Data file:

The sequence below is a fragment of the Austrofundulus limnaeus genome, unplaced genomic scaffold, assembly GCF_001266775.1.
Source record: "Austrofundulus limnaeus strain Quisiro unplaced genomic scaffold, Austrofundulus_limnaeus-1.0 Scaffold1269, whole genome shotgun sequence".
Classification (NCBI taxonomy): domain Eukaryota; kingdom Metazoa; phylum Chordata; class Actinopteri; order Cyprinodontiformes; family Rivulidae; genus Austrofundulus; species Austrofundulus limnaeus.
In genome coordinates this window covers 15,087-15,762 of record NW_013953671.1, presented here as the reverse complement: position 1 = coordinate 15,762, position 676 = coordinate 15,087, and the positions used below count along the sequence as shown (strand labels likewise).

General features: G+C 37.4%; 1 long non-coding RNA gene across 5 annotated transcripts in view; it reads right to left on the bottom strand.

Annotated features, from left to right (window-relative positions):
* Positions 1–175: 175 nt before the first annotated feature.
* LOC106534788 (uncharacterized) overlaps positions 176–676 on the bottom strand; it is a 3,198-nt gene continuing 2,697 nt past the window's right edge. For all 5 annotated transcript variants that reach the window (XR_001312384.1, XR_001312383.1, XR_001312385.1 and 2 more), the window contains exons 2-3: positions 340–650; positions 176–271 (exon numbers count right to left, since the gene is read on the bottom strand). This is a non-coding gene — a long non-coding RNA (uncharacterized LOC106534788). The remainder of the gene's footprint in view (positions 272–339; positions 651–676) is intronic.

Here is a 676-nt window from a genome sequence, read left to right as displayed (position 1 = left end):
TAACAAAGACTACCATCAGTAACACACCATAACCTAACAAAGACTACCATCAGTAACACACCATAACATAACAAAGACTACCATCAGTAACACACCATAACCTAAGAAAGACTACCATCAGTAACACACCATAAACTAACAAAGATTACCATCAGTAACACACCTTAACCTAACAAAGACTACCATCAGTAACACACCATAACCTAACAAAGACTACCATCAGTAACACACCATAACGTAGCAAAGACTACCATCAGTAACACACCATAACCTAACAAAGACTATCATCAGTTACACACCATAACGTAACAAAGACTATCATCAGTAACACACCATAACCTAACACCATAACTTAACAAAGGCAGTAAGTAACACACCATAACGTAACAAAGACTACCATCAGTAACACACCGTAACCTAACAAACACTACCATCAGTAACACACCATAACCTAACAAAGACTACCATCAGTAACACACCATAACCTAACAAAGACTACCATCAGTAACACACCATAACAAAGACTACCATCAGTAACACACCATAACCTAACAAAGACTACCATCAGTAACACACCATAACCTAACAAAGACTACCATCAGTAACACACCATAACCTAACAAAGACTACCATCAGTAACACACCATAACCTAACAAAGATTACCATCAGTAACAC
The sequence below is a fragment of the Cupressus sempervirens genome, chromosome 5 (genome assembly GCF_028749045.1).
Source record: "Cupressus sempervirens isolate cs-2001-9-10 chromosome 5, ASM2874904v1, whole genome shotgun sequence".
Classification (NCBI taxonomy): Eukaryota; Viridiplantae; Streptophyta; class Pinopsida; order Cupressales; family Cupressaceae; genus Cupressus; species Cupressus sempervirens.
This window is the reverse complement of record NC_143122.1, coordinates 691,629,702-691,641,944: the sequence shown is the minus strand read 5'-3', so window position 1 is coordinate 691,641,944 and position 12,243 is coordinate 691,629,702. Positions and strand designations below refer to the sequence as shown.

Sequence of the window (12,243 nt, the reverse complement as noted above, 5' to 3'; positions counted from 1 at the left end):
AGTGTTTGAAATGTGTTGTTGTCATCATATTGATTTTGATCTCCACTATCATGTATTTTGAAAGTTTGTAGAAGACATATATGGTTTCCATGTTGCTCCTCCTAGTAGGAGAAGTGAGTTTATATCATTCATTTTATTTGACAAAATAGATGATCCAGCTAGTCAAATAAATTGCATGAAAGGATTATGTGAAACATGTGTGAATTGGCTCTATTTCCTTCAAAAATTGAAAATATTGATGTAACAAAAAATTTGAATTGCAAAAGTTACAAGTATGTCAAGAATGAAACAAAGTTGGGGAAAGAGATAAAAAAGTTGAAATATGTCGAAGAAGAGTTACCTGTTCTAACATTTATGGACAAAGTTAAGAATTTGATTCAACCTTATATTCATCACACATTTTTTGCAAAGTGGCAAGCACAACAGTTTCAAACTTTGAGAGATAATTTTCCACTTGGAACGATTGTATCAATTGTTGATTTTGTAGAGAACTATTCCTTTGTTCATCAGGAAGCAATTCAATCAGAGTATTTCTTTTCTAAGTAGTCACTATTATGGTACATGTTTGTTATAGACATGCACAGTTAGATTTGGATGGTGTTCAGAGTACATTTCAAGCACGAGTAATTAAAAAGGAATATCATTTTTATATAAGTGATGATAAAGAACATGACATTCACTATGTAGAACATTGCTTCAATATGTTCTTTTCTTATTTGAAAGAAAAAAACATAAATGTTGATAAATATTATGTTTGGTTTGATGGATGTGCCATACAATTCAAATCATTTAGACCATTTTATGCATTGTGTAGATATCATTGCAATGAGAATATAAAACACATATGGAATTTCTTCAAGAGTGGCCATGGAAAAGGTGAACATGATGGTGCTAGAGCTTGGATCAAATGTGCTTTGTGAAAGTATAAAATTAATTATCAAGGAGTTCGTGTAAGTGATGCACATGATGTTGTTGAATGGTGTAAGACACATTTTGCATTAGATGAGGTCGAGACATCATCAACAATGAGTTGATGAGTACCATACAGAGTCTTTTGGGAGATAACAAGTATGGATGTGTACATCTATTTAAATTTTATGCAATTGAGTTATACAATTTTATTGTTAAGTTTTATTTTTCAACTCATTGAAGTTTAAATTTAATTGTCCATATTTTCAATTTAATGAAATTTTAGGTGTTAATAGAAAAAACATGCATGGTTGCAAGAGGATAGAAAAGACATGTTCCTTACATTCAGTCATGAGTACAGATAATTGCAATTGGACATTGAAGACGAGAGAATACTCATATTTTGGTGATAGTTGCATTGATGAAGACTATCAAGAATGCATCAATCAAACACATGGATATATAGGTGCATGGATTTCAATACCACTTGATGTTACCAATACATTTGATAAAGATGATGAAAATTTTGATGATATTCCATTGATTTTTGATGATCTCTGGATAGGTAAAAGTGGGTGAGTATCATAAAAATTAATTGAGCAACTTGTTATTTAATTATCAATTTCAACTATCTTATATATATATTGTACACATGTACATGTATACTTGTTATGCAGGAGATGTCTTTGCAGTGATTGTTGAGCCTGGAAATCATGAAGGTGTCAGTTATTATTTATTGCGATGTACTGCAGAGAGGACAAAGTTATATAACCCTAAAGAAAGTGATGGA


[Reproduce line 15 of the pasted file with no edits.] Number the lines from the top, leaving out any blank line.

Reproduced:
Sequence of the window (12,243 nt, the reverse complement as noted above, 5' to 3'; positions counted from 1 at the left end):